U.S. intelligence agencies and the FBI said a major hack of the federal government and some corporations was likely undertaken by Russia — contradicting President Donald Trump’s efforts to suggest China might be responsible — and “will require a sustained and dedicated effort to remediate.”
The Federal Bureau of Investigation is still focused on identifying victims, collecting and analyzing evidence and sharing information about the sophisticated hack, according to a joint statement on Tuesday from the FBI, National Security Agency, Office of the Director of National Intelligence and the Cybersecurity and Infrastructure Security Agency. The cyber-attacks are ongoing, according to the agencies.
The hack targeted updates in widely used software from Austin, Texas-based SolarWinds Corp., which has said as many as 18,000 of its customers may have received the malicious code. According to the statement, the agencies believe that “a much smaller number has been compromised by follow-on activity on their systems.” That means the hackers left most of the SolarWinds’s customers who received the malicious update alone but pursued further attacks against a smaller number of them.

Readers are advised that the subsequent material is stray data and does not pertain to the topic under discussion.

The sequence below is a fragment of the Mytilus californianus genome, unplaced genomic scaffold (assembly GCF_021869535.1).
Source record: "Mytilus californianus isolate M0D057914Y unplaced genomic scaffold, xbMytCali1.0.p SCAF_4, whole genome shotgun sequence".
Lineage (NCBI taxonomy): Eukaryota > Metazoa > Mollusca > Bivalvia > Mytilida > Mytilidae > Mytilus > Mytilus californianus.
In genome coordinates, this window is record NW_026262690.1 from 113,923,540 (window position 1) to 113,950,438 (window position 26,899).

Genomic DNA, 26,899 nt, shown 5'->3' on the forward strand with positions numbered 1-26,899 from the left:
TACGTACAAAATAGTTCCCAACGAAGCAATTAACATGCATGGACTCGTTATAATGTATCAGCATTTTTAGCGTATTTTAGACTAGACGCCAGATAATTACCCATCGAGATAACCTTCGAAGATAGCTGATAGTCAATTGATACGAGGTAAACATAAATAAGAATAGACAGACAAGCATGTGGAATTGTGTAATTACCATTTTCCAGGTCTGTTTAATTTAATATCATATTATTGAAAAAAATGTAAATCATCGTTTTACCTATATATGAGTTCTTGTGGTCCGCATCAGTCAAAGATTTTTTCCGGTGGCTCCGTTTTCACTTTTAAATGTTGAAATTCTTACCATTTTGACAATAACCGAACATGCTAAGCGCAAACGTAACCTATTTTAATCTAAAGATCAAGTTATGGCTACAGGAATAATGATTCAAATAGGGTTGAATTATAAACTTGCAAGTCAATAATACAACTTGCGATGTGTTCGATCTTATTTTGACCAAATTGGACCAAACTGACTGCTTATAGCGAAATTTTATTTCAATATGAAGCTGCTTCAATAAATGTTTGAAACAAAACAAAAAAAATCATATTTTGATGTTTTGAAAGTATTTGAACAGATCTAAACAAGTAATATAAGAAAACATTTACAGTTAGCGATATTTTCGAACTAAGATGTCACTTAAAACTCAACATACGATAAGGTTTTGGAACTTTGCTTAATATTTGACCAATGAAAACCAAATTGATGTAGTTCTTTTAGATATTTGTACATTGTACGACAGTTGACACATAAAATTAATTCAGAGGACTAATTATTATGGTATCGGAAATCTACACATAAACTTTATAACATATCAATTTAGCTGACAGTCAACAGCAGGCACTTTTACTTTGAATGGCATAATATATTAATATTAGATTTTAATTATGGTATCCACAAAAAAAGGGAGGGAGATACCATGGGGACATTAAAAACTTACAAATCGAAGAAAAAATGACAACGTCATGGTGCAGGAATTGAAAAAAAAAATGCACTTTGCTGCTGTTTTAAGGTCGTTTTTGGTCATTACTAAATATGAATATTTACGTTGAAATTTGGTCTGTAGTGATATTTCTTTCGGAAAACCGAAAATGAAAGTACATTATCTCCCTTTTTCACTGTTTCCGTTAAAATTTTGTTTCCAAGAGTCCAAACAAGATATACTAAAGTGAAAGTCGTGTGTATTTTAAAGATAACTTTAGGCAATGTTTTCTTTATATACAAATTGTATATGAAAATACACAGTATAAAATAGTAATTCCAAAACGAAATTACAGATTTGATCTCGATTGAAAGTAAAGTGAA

“We have so far identified fewer than 10 U.S. government agencies that fall into this category, and are working to identify the nongovernment entities who also may be impacted,” according to the statement.
Russia has rejected accusations it was behind the hack.
However, in the statement, the agencies said the attacks were likely “Russian in origin” and are believed to be “an intelligence gathering effort.”
Tuesday’s statement is the latest contradiction of Trump’s assessment of the hack. Attorney General William Barr and Secretary of State Mike Pompeo have previously said Russia was likely responsible.
“The Cyber Hack is far greater in the Fake News Media than in actuality. I have been fully briefed and everything is well under control. Russia, Russia, Russia is the priority chant when anything happens because Lamestream is, for mostly financial reasons, petrified of discussing the possibility that it may be China (it may!),” Trump wrote in a series of tweets on Dec. 19.
In a statement Tuesday, Mark Warner, the top Democrat on the Senate Intelligence Committee, criticized the Trump administration for waiting for more than three weeks after the hacking campaign was revealed to “finally issue a tentative attribution.”
“We need to make clear to Russia that any misuse of compromised networks to produce destructive or harmful effects is unacceptable and will prompt an appropriately strong response,” he said.
–With assistance from Gregory Korte.
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